In his seventh Olympic Games, Skelton rode Big Star to individual jumping glory in Deodoro
At the age of 58, Great Britain’s Nick Skelton has won an astonishing gold medal in individual jumping after a six-person jump-off at the Olympic Equestrian Centre on Friday (19 August).
Skelton is Britain’s oldest gold medallist since 1908, when Joshua Milner won a shooting gold in the London Games. He is the oldest medallist so far at Rio 2016 and the oldest medallist ever in Olympic equestrian history.
Skelton also won a gold medal in the 2012 London Games in the team event. His gold in individual jumping is his first medal in this event in his seventh attempt.
These are Skelton’s seventh Olympic Games: his career as an Olympian started at Seoul 1988. Along the way to Rio, he suffered a broken neck in 2000 and had a hip replaced in 2011.
On Friday, he turned in his third clean round of the day on trusty steed Big Star to hold off the event’s past two gold medallists. Skelton went first and finished the jump-off round Friday afternoon with a time of 42.82 seconds.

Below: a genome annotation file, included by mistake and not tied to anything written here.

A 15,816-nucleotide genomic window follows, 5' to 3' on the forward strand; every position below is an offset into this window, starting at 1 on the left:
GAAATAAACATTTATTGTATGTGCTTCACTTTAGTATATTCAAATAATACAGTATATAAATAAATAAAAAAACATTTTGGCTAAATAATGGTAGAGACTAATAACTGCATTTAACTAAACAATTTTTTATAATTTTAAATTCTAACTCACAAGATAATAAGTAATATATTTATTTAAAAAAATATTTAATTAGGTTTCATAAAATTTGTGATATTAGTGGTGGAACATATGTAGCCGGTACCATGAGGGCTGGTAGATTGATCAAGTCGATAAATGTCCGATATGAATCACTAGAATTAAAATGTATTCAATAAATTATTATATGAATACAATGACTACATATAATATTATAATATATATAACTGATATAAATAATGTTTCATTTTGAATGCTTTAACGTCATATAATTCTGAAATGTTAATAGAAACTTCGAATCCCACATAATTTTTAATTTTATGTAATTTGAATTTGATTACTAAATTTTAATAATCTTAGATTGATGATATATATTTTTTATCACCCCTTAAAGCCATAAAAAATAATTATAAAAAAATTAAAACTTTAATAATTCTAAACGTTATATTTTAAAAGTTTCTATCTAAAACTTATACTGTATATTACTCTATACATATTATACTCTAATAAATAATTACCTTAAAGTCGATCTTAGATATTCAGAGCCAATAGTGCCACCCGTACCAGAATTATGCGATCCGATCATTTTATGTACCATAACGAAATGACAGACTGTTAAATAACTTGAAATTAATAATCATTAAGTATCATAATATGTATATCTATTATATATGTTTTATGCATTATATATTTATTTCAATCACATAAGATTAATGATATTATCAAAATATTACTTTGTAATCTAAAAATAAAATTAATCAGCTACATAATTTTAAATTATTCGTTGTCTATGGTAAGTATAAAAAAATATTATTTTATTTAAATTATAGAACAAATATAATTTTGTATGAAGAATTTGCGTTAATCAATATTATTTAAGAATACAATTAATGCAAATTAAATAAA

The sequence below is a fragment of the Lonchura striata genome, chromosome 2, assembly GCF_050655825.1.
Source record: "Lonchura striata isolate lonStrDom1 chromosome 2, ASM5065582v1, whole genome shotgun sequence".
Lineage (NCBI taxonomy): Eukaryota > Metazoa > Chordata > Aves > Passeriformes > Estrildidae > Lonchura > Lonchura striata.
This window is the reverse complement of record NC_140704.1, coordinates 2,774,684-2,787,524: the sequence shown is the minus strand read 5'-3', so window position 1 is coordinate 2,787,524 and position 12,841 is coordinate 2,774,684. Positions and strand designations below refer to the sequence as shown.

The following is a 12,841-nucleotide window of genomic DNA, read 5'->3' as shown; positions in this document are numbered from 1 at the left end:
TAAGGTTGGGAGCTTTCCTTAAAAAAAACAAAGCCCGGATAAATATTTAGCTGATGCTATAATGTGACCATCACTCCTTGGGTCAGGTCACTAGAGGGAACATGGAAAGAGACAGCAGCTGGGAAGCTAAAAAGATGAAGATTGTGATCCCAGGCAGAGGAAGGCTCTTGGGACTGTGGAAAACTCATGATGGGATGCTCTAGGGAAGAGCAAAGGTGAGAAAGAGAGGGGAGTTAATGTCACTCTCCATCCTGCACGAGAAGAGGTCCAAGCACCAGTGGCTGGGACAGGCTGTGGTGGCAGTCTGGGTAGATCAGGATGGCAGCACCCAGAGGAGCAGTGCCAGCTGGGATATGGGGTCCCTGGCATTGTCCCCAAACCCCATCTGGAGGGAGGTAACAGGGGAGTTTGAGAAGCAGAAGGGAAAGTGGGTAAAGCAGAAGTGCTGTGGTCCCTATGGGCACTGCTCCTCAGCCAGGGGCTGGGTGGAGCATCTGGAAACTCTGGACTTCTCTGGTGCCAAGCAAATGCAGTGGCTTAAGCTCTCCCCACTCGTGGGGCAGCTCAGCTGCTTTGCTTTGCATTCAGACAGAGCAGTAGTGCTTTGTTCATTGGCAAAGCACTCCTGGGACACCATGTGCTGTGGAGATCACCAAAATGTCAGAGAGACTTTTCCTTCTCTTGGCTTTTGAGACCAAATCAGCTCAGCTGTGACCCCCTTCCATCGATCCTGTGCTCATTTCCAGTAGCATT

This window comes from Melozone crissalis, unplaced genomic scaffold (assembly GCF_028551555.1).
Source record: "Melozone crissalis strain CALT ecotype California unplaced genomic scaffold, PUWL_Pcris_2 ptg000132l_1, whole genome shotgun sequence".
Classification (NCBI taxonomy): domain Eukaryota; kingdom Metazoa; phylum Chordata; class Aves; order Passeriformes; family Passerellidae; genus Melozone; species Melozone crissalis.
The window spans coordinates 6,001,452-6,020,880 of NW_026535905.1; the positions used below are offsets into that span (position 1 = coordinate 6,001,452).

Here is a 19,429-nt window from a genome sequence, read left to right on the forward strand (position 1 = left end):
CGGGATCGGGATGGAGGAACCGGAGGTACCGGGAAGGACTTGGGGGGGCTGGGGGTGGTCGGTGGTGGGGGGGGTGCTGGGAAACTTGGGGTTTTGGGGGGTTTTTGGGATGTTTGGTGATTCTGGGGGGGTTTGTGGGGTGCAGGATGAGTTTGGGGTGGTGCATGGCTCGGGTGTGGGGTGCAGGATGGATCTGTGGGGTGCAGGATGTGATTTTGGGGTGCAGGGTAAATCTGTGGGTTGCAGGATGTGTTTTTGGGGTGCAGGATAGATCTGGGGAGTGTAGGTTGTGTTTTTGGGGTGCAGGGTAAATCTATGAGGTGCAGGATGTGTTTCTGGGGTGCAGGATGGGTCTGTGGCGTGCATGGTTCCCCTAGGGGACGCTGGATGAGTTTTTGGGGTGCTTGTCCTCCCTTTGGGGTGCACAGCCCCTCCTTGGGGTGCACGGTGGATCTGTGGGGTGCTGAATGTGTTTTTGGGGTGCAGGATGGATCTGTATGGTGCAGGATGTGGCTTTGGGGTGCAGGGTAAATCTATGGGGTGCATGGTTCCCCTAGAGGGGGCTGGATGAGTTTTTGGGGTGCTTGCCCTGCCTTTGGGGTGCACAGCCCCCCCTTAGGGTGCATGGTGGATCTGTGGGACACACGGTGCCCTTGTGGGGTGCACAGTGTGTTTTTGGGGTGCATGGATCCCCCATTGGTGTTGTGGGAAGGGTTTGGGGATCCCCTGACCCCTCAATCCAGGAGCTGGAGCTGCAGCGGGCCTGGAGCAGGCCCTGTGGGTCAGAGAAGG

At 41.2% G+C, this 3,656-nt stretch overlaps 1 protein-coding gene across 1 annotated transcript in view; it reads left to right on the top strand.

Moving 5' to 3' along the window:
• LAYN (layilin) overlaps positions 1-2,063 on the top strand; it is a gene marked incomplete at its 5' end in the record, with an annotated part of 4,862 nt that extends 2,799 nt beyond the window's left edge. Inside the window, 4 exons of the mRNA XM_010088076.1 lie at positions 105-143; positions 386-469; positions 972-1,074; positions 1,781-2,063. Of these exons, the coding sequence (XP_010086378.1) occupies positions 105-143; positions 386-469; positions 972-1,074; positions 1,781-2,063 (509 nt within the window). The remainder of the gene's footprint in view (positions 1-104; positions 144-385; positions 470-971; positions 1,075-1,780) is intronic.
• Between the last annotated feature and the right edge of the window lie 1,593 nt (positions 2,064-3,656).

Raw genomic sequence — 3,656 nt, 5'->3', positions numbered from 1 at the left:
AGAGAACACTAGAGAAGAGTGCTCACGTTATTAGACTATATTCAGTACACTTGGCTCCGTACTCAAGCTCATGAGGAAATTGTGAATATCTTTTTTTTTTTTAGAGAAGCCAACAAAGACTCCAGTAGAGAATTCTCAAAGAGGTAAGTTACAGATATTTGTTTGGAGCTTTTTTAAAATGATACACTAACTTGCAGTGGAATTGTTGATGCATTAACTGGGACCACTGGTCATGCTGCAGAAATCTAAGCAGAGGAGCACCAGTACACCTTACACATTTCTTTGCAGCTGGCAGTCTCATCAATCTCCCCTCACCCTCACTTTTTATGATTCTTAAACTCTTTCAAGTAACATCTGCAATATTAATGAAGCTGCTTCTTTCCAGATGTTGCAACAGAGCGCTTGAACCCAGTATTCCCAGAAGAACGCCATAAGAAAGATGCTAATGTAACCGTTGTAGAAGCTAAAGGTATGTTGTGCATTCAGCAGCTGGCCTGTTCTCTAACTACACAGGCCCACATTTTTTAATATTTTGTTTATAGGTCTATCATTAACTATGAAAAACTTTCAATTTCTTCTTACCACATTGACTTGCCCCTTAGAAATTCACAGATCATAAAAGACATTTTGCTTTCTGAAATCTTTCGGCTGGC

“I waited a long time. I felt like he (Big Star) was hard done by in London (missing out on an individual medal),” Skelton said after the event.
“I am so pleased with this horse. He won his last big competition at the grand prix in Aachen in 2013. There were several (health) problems and he took a long road back.”
Skelton’s is Britain’s second gold medallist in the equestrian events at Rio 2016. Charlotte Dujardin won gold in the individual dressage earlier this week.
Skelton told the BBC that Big Star “is the best horse I have ever seen. He’s an incredible horse, he knows what’s going on and knows when it is important.”
Skelton said he does not plan to go to Tokyo 2020, when Big Star will be 17 years old. “I’ll never have another horse as good as Big Star. I’ll be too old.”
Click here to read more.
SOURCE: AP and RIO 2016